As a toddler during World War II at St. Peter and Paul, Milwaukee, I embarrassed my folks by climbing under the pew and untying the shoes of the sailor ahead of us. It was a beautiful, old, traditional church where the priest celebrated Mass with his back to us in a language I wouldn’t understand until I could read well enough to follow the English-Latin missal (4th grade?). You could get the sense, though – “Introibo ad altare Dei”… “I will go unto the altar of God.” I got it, preparing for first confession at 7, that my soul would be beautiful as the lithographed angel I colored in class, once I confessed my sins and was forgiven. But we went weekly, and kissed it off with “disobeyed my parents 3 times, told 2 lies” accounting, a practice I am still deconstruct-ing (or not). As a 19-year old townie commuting to Marquette for college, I was amazed that my friend Kathy had the same experience I had in confession. The Jesuit priest concluded by saying: “God loves you.” We both cried. It was new information.

    In 1997, at 55, I quit a good paying job, started my own business, and began a two-year adult faith formation program at Trinity College (now university) in Washington, D.C. Education for Parish Service was a joy – classes in Scripture, liturgy, sacraments, Vatican II, church history, morality, social justice, evangeliza-tion, catechetics, beginning and end-of-life issues. We had outstanding teachers. We were energetic seeker-classmates from parishes all over the Archdiocese of Washington. We had daily Mass, prayer services, summer seminars, and practical training in ways we could help our parishes. After 30 years and education of 3,000 students, EPS with its well-worn overhead closed this summer for economic reasons.

    I taught religious ed in two parishes for 13 years, half of them first communion and confirmation to children with special abilities. And of course I took the excellent Child Protection training required of all parish workers, paid and volunteer, in the church today; it is one step in healing our church from the clergy sex abuse scandal.

    We didn’t know anything about Vatican II either, we EPSers who had lived in its day but didn’t grasp its meaning til we took classes in it. Here’s one example. When I started teaching 5th graders in religious ed in 1997, and mentioned that Jesus was Jewish, kids responded: “Noooooooo.” Along the years, when I’d refer to Jesus’ Hebrew faith (not Catholicism!), they’d answer: “Sure. Of course.”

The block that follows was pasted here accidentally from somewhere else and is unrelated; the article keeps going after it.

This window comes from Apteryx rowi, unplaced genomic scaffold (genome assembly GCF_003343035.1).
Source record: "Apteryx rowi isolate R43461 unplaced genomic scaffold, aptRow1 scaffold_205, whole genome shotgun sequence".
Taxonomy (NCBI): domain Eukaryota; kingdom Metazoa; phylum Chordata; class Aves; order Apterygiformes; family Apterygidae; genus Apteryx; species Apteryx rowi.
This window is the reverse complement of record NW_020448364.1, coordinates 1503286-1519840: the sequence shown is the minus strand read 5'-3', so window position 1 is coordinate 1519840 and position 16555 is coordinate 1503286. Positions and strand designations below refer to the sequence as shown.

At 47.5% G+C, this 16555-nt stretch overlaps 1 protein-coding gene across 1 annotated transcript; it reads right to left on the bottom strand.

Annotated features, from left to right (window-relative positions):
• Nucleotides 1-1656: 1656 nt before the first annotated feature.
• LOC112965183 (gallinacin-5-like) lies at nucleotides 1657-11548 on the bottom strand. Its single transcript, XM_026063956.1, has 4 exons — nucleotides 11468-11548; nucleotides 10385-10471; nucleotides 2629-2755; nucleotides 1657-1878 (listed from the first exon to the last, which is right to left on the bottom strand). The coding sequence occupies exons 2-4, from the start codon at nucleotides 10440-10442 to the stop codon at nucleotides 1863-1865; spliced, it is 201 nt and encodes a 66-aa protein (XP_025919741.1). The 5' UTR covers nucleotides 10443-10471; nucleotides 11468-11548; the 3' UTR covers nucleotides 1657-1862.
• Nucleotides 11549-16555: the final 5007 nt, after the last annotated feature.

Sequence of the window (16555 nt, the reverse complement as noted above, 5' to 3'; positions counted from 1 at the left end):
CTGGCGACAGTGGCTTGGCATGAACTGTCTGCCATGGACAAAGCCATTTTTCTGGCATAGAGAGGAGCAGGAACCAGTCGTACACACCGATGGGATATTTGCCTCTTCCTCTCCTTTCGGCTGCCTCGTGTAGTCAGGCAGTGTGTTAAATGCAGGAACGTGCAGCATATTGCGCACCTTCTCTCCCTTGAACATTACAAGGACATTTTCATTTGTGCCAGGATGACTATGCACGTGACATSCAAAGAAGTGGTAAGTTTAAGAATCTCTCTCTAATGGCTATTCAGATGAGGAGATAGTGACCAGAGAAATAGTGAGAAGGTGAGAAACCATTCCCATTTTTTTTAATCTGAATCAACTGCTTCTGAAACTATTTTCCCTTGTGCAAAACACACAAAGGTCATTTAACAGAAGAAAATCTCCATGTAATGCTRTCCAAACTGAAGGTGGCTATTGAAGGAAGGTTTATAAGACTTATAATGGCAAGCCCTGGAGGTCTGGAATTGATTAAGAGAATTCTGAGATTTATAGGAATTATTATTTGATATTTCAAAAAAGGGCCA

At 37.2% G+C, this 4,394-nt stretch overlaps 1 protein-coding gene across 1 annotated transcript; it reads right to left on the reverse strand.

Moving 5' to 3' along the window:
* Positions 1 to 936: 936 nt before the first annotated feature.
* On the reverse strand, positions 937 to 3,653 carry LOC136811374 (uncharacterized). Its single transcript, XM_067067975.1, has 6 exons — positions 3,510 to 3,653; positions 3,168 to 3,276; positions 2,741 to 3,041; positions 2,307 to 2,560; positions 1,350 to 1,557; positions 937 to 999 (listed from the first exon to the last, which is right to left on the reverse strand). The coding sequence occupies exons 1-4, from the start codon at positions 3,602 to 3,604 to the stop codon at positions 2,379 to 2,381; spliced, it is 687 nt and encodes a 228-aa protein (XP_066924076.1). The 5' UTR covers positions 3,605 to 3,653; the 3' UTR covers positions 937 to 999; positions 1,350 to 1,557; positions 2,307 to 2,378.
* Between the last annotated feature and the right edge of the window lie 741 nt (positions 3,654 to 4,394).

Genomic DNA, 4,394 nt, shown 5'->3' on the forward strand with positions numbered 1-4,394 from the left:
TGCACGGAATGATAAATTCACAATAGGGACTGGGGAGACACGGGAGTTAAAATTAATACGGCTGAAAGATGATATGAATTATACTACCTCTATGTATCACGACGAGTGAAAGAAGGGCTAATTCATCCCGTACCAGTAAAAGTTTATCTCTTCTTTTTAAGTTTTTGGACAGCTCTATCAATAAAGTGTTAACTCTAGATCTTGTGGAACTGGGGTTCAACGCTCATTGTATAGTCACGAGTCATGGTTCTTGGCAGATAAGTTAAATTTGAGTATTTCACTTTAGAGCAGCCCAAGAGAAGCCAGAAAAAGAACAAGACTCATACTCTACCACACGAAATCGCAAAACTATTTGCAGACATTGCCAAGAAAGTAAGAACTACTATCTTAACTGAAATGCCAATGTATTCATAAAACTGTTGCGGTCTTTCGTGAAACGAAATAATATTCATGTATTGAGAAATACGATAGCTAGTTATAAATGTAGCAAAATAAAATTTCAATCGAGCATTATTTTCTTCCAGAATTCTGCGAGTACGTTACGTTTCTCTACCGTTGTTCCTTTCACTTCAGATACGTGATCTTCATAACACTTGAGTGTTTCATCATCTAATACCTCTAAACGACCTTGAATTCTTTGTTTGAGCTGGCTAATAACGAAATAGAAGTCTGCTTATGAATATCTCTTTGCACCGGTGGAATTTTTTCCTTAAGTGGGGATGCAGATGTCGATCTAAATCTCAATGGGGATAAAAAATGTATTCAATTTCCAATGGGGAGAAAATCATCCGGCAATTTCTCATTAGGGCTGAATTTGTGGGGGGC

Over time, Vatican II’s gorgeous brief Nostra Aetate, (Our age), Declaration on the Relation of the Church to Non¬Christian Religions, with its emphasis on Judaism, had in a workman-like way taken quiet hold in the church. Bishops Conferences in various countries reflected on its 1965 call to stop blaming Jews for the suffering and death of Jesus. Changes in the liturgy, the removal of hostile verbiage, reflected the document’s condemnation and deploring of “all hatreds, persecutions, displays of antisemitism leveled at any time or from any source against the Jews.” Changes in catechesis pointed to the fact that Christianity “draws nourishment from that good olive tree onto which the wild olive branches of the Gentiles have been grafted (see Romans 11:17¬24). The Church believes that Christ who is our peace has through his cross reconciled Jews and Gentiles and made them one in himself (see Ephesians 2:14¬16).” New efforts in ecumenism built on the newly revived understanding that “the Jews remain very dear to God for the sake of the patriarchs, since God does not take back the gifts he bestowed or the choice he made. Together with the prophets and that same apostle” (Paul), “the Church awaits the day, known to God alone, when all peoples will call on God with one voice and ‘serve him shoulder to shoulder’ (see Isaiah 66:23; Psalm 65:4; Romans 11:11¬-32).”

    Vatican II needs unpacking, praying on, conversation. John Paul set up V2 discussion groups in Poland, some of which were still going on, I heard a few years ago. We haven’t done that in the U.S. So much to learn, all of us of all ages and generations in the church, laity, clergy, hierarchy. Let’s talk to each other about it.